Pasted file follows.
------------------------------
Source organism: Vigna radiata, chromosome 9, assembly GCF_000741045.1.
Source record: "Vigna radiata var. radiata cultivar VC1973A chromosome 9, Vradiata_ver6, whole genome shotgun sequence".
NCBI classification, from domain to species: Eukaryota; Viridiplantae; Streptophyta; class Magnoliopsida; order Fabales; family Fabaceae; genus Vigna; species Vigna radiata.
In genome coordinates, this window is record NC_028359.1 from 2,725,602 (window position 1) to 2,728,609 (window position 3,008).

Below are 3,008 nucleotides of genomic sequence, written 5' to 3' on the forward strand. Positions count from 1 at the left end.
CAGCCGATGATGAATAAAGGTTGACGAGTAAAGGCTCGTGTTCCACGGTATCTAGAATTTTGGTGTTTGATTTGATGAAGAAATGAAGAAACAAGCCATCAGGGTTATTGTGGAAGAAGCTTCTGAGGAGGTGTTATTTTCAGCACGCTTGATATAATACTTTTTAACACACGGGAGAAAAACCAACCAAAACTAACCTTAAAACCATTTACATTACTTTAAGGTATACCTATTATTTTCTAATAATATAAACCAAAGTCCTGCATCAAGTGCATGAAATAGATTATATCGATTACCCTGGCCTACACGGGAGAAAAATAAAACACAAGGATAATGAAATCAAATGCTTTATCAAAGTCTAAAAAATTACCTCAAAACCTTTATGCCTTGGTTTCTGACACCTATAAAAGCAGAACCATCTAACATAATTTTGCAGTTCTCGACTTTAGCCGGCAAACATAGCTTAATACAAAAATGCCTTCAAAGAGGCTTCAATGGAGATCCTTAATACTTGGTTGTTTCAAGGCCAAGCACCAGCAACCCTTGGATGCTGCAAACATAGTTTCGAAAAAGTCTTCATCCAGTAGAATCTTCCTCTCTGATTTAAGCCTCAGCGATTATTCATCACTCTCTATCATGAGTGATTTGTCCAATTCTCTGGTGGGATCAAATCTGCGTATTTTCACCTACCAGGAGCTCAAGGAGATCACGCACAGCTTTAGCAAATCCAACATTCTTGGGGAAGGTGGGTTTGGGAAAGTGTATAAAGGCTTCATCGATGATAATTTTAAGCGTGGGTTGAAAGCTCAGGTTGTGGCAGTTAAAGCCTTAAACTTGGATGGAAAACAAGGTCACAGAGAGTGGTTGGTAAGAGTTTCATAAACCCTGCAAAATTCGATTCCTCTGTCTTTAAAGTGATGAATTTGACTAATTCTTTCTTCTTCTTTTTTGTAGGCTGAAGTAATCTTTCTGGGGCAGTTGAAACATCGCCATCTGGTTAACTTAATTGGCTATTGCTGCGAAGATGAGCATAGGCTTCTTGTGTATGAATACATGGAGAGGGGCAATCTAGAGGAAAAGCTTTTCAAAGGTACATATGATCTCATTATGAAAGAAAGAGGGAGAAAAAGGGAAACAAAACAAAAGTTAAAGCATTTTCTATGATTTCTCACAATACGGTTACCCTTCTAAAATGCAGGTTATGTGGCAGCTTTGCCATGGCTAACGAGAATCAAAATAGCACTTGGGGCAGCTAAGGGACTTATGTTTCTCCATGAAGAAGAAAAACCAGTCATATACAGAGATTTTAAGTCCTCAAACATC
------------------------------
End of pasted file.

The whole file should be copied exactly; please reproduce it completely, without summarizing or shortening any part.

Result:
Source organism: Vigna radiata, chromosome 9, assembly GCF_000741045.1.
Source record: "Vigna radiata var. radiata cultivar VC1973A chromosome 9, Vradiata_ver6, whole genome shotgun sequence".
NCBI classification, from domain to species: Eukaryota; Viridiplantae; Streptophyta; class Magnoliopsida; order Fabales; family Fabaceae; genus Vigna; species Vigna radiata.
In genome coordinates, this window is record NC_028359.1 from 2,725,602 (window position 1) to 2,728,609 (window position 3,008).

Below are 3,008 nucleotides of genomic sequence, written 5' to 3' on the forward strand. Positions count from 1 at the left end.
CAGCCGATGATGAATAAAGGTTGACGAGTAAAGGCTCGTGTTCCACGGTATCTAGAATTTTGGTGTTTGATTTGATGAAGAAATGAAGAAACAAGCCATCAGGGTTATTGTGGAAGAAGCTTCTGAGGAGGTGTTATTTTCAGCACGCTTGATATAATACTTTTTAACACACGGGAGAAAAACCAACCAAAACTAACCTTAAAACCATTTACATTACTTTAAGGTATACCTATTATTTTCTAATAATATAAACCAAAGTCCTGCATCAAGTGCATGAAATAGATTATATCGATTACCCTGGCCTACACGGGAGAAAAATAAAACACAAGGATAATGAAATCAAATGCTTTATCAAAGTCTAAAAAATTACCTCAAAACCTTTATGCCTTGGTTTCTGACACCTATAAAAGCAGAACCATCTAACATAATTTTGCAGTTCTCGACTTTAGCCGGCAAACATAGCTTAATACAAAAATGCCTTCAAAGAGGCTTCAATGGAGATCCTTAATACTTGGTTGTTTCAAGGCCAAGCACCAGCAACCCTTGGATGCTGCAAACATAGTTTCGAAAAAGTCTTCATCCAGTAGAATCTTCCTCTCTGATTTAAGCCTCAGCGATTATTCATCACTCTCTATCATGAGTGATTTGTCCAATTCTCTGGTGGGATCAAATCTGCGTATTTTCACCTACCAGGAGCTCAAGGAGATCACGCACAGCTTTAGCAAATCCAACATTCTTGGGGAAGGTGGGTTTGGGAAAGTGTATAAAGGCTTCATCGATGATAATTTTAAGCGTGGGTTGAAAGCTCAGGTTGTGGCAGTTAAAGCCTTAAACTTGGATGGAAAACAAGGTCACAGAGAGTGGTTGGTAAGAGTTTCATAAACCCTGCAAAATTCGATTCCTCTGTCTTTAAAGTGATGAATTTGACTAATTCTTTCTTCTTCTTTTTTGTAGGCTGAAGTAATCTTTCTGGGGCAGTTGAAACATCGCCATCTGGTTAACTTAATTGGCTATTGCTGCGAAGATGAGCATAGGCTTCTTGTGTATGAATACATGGAGAGGGGCAATCTAGAGGAAAAGCTTTTCAAAGGTACATATGATCTCATTATGAAAGAAAGAGGGAGAAAAAGGGAAACAAAACAAAAGTTAAAGCATTTTCTATGATTTCTCACAATACGGTTACCCTTCTAAAATGCAGGTTATGTGGCAGCTTTGCCATGGCTAACGAGAATCAAAATAGCACTTGGGGCAGCTAAGGGACTTATGTTTCTCCATGAAGAAGAAAAACCAGTCATATACAGAGATTTTAAGTCCTCAAACATC